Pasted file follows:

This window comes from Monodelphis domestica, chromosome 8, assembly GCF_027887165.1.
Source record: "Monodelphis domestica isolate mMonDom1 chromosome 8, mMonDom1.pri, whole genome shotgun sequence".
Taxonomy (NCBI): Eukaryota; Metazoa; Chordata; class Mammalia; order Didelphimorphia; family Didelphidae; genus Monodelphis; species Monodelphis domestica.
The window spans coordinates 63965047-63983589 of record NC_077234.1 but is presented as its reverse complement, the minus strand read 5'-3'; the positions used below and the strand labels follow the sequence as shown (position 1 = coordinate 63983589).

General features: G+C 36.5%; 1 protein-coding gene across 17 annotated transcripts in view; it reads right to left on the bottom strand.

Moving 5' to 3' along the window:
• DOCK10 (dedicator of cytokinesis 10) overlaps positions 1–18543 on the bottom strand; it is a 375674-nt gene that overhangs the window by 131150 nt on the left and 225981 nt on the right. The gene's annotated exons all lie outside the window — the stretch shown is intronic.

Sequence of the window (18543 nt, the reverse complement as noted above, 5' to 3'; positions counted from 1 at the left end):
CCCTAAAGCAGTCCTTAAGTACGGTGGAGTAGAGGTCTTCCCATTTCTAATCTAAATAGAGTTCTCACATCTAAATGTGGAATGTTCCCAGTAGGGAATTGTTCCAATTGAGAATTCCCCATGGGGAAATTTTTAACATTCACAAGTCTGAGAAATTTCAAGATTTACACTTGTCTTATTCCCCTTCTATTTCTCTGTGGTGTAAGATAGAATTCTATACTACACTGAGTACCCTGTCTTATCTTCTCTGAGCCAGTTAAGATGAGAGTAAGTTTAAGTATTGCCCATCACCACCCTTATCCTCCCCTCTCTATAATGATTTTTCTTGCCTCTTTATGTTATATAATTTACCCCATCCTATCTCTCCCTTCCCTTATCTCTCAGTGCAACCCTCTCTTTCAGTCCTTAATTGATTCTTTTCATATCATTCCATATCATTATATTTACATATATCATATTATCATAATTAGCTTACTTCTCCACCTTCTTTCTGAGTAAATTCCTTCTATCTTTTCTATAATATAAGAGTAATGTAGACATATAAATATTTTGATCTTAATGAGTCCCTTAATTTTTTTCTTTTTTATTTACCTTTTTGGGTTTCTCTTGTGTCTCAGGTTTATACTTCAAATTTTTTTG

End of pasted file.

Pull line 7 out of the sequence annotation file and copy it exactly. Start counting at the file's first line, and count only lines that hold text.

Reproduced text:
• DOCK10 (dedicator of cytokinesis 10) overlaps positions 1–18543 on the bottom strand; it is a 375674-nt gene that overhangs the window by 131150 nt on the left and 225981 nt on the right. The gene's annotated exons all lie outside the window — the stretch shown is intronic.